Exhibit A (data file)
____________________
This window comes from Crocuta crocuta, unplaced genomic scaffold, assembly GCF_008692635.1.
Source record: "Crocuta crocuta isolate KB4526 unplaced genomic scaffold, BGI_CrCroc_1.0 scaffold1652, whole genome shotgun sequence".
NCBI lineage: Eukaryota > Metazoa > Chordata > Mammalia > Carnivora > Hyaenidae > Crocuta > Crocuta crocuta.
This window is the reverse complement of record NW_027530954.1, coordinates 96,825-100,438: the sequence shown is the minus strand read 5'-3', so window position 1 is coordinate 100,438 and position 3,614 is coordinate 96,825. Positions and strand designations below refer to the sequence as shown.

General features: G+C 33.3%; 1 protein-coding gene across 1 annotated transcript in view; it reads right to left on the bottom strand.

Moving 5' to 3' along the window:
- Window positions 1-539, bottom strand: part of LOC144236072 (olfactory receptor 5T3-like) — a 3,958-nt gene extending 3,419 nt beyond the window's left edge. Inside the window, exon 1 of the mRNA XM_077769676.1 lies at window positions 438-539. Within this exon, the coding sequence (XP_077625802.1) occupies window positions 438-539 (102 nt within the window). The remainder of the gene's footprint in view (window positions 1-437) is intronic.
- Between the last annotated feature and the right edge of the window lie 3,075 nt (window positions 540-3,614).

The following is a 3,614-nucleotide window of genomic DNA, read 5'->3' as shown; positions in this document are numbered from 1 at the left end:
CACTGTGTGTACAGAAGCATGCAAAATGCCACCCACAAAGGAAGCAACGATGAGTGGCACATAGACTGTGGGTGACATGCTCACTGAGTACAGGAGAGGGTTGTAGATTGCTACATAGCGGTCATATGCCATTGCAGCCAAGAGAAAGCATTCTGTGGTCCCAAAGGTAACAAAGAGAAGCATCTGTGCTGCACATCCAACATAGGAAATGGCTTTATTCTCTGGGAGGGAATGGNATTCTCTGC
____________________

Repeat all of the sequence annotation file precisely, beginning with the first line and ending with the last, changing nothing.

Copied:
This window comes from Crocuta crocuta, unplaced genomic scaffold, assembly GCF_008692635.1.
Source record: "Crocuta crocuta isolate KB4526 unplaced genomic scaffold, BGI_CrCroc_1.0 scaffold1652, whole genome shotgun sequence".
NCBI lineage: Eukaryota > Metazoa > Chordata > Mammalia > Carnivora > Hyaenidae > Crocuta > Crocuta crocuta.
This window is the reverse complement of record NW_027530954.1, coordinates 96,825-100,438: the sequence shown is the minus strand read 5'-3', so window position 1 is coordinate 100,438 and position 3,614 is coordinate 96,825. Positions and strand designations below refer to the sequence as shown.

General features: G+C 33.3%; 1 protein-coding gene across 1 annotated transcript in view; it reads right to left on the bottom strand.

Moving 5' to 3' along the window:
- Window positions 1-539, bottom strand: part of LOC144236072 (olfactory receptor 5T3-like) — a 3,958-nt gene extending 3,419 nt beyond the window's left edge. Inside the window, exon 1 of the mRNA XM_077769676.1 lies at window positions 438-539. Within this exon, the coding sequence (XP_077625802.1) occupies window positions 438-539 (102 nt within the window). The remainder of the gene's footprint in view (window positions 1-437) is intronic.
- Between the last annotated feature and the right edge of the window lie 3,075 nt (window positions 540-3,614).

The following is a 3,614-nucleotide window of genomic DNA, read 5'->3' as shown; positions in this document are numbered from 1 at the left end:
CACTGTGTGTACAGAAGCATGCAAAATGCCACCCACAAAGGAAGCAACGATGAGTGGCACATAGACTGTGGGTGACATGCTCACTGAGTACAGGAGAGGGTTGTAGATTGCTACATAGCGGTCATATGCCATTGCAGCCAAGAGAAAGCATTCTGTGGTCCCAAAGGTAACAAAGAGAAGCATCTGTGCTGCACATCCAACATAGGAAATGGCTTTATTCTCTGGGAGGGAATGGNATTCTCTGC